Videos - click to view


Tuesday, March 29, 2005

Dart Etiquette

I was thinking about how important sportsmanship was in darts, and this was what turned up.......

Darts is a friendly game, and in the true spirit of sportsmanship, competitive matches usually begin and end with a handshake. It is important to be considerate of your fellow darters and to follow the guidelines of dart etiquette.
-Begin and end matches with a handshake and words to the effect of "Good Play".
-Do not shout out or speak to a dart thrower who is at the line.
-Do not tell your opponents their out-numbers or suggested strategy while they are at the line.
-Do not swear or raise your voice (no outbursts, yelling or screaming).
-Do not throw your darts or hit the dartboard in frustration.
-Do not complain about the opponent you are throwing against.
-Any unethical conduct, abusive language or poor sportsmanship may be grounds for forfeiture of a match, and possibly expulsion from the league or tournament play. Local league and tournament managers may rule on this at their discretion. Abide by these decisions in the spirit of sportsmanship.
-When playing in a blind-draw, bring your own darts or use house darts - do NOT assume you will use your partner's darts.
-Do not assume you will diddle (cork) or go first, instead discuss and agree on this with your partner before the match is to begin.
-Be aware of the toe line and do your best not to cross the line while throwing.
-Stand behind the line when your opponent is throwing, and if off to the side, remain behind the area of the line and out of the thrower's peripheral vision.
-When playing steel-tip darts, be sure to chalk your fair share for your fellow darters.
-When playing steel-tip darts, be sure to announce your score to the chalker before pulling your darts.
-Be on time for matches.
-Do be enthusiastic toward any dart player you are paired up with in a blind draw.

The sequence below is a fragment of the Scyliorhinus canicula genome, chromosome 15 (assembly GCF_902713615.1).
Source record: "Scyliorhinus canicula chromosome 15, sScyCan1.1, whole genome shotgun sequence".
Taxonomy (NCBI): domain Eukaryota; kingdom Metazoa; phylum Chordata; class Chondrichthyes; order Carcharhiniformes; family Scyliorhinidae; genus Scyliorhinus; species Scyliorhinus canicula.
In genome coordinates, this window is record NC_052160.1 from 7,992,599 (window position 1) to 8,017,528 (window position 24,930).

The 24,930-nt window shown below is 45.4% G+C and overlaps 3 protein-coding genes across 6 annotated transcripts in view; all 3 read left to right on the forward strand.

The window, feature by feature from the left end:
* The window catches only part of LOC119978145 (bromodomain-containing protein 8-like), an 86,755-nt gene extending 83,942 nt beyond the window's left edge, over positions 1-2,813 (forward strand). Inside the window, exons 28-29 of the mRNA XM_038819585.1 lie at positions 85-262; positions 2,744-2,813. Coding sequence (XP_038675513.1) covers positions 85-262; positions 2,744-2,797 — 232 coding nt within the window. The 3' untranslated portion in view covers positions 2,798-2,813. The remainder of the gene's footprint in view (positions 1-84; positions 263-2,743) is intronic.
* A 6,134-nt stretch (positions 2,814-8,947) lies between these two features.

-Do be a team player and help coach others on the strategy of the game when asked.
-When there is a game in progress at your local pub, which is not part of a tournament or league play, whoever is playing on that board owns the board. The etiquette-wise darter may challenge whomever owns the board to a match. The winner(s) of that match then owns the board.
-Do act with grace during and after a match, whether you have won or lost.

Saturday, March 26, 2005

Remember darts are on TV

World Series of Darts
FOXW2 Mar 27 06:00pm
Limited Series/Sports, 60 Mins.

"World Championships", Episode #11.
From Purfleet, England.


Monday, March 21, 2005

Why Practice?

I found the series of articles a good read and very informative. I have integrated some of thees tips into my practice routine and I hope to see some results (only league & tourney play will tell). So I will keep you posted.

Why Practice?
Toincrease our ability for upcoming competitive situations and simply get better. Throwing darts can be very enjoyable in a completely non-competitive way. It can be relaxing or it can be stimulating.

Some important practice tips:
You must decide on the mechanics that suit you, and identify any bad habits you may already have.

Educate(or re-educate) yourself about good dart mechanics. If you have access to video of pro-darts then try to identify the things that all pro-dart strokes have in common

Reference sources such as books and instructional videos can also be helpful ...consult several sources and identify the constants.

Find a comfortable, well balanced stance - not leaning over too far . The orientation of the feet to the oche is not important as long as you are consistent. Your stance should be erect and the only movement should be in your forearm and hand.

The elbow should be extended fully towards the target. Really extend and stretch the elbow out. It may feel unnatural at first, but it is an excellent habit to develop.

The dart should be brought back to the dominant eye (or between the eyes). At this point your arm has effectively become a catapult and all that remains is to move your arm forward and release the dart.

At the completion of your throw, your arm should be fully extended as though you were pointing at the board.

The grip should be natural and feel comfortable.

The grip is in part determined by the equipment that is used. A good grip for a short fat dart is not going to be a good grip for a long skinny dart.